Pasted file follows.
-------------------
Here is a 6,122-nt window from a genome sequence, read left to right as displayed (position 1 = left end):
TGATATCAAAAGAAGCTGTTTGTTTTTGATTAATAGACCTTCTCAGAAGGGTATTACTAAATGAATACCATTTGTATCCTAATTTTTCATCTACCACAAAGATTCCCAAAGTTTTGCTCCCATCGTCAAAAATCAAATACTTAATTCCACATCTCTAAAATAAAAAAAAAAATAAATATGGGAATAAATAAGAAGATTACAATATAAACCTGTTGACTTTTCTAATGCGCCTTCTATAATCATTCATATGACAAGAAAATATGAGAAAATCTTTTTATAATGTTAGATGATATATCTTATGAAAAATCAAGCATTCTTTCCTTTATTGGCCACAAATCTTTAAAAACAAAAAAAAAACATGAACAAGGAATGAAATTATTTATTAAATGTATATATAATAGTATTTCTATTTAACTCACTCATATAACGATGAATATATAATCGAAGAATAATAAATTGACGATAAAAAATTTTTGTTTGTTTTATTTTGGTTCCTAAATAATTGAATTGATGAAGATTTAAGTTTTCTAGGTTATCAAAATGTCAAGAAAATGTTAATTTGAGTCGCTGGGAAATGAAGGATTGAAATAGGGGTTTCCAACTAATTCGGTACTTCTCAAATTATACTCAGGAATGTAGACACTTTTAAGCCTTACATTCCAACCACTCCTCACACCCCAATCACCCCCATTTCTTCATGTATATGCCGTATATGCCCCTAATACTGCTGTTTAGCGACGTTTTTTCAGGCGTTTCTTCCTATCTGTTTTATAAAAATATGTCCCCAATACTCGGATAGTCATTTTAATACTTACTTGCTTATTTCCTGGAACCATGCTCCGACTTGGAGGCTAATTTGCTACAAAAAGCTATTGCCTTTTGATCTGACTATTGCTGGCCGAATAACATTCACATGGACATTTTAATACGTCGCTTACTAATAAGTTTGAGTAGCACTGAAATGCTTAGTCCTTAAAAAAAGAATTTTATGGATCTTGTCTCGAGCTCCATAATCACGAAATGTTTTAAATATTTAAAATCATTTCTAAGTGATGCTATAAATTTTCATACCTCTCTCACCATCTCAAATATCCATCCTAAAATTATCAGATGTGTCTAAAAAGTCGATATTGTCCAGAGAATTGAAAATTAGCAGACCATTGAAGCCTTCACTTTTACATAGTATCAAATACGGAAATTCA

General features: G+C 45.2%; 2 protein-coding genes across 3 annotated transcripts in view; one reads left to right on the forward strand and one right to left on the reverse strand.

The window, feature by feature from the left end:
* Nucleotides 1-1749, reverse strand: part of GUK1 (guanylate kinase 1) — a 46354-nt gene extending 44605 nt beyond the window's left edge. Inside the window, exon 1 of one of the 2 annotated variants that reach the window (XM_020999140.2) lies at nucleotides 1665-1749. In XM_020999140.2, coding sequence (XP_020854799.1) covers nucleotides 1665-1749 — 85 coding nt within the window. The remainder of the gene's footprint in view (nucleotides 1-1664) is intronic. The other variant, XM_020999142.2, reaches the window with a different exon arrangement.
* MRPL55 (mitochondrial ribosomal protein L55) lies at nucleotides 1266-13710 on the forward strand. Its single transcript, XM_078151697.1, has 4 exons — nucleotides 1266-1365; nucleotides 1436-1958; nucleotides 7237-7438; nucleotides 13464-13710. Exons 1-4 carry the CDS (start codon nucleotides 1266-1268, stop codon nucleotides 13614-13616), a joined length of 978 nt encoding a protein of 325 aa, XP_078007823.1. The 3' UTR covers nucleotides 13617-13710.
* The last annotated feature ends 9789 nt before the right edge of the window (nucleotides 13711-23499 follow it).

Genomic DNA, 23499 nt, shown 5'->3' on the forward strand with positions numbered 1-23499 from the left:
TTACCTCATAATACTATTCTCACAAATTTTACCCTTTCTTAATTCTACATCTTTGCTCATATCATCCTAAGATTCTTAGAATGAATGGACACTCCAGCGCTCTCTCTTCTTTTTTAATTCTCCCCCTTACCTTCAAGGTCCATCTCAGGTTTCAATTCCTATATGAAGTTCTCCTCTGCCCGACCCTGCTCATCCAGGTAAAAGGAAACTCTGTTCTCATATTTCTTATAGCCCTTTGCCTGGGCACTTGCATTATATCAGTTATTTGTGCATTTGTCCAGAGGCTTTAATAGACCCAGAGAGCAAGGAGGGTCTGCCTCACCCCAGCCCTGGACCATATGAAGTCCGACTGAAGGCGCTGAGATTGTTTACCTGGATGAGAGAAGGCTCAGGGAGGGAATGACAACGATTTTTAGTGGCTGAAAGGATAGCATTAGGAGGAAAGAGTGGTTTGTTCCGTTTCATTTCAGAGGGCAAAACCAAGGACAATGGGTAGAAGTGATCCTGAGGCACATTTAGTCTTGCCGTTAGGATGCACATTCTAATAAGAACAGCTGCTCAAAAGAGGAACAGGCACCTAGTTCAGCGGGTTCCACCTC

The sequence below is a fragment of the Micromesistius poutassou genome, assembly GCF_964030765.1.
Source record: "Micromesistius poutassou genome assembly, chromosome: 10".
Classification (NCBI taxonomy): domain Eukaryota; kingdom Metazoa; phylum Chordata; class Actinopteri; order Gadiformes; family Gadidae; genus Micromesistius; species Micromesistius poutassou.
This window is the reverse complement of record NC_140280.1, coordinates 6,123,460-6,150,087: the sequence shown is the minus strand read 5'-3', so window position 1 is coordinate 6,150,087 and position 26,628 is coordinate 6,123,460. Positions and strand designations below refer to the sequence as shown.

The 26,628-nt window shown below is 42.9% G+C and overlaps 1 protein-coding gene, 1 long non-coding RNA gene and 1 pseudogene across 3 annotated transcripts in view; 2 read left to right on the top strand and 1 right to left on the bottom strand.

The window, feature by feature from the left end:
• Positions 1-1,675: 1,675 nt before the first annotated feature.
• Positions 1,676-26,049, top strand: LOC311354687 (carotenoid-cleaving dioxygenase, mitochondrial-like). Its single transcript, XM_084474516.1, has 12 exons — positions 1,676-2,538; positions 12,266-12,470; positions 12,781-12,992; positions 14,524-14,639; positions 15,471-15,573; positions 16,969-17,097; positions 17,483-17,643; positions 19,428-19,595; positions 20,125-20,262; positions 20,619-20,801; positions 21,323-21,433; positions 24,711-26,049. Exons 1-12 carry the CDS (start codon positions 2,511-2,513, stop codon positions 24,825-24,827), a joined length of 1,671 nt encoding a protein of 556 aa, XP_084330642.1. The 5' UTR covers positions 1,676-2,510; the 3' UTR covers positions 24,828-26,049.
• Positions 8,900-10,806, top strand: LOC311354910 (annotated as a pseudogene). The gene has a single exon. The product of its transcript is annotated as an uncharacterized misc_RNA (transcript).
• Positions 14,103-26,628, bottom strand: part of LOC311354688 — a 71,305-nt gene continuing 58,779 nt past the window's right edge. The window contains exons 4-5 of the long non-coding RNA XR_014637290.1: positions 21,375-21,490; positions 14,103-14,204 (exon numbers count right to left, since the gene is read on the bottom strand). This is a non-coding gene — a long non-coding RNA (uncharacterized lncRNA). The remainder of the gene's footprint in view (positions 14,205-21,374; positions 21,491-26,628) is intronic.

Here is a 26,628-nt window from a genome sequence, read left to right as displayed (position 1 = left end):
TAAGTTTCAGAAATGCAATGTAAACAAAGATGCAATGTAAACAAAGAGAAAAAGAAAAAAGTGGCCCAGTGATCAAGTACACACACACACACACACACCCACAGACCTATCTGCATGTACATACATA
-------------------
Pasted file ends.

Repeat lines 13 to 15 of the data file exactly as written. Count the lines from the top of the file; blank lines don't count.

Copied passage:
This window is the reverse complement of record NC_140280.1, coordinates 6,123,460-6,150,087: the sequence shown is the minus strand read 5'-3', so window position 1 is coordinate 6,150,087 and position 26,628 is coordinate 6,123,460. Positions and strand designations below refer to the sequence as shown.

The 26,628-nt window shown below is 42.9% G+C and overlaps 1 protein-coding gene, 1 long non-coding RNA gene and 1 pseudogene across 3 annotated transcripts in view; 2 read left to right on the top strand and 1 right to left on the bottom strand.

The window, feature by feature from the left end: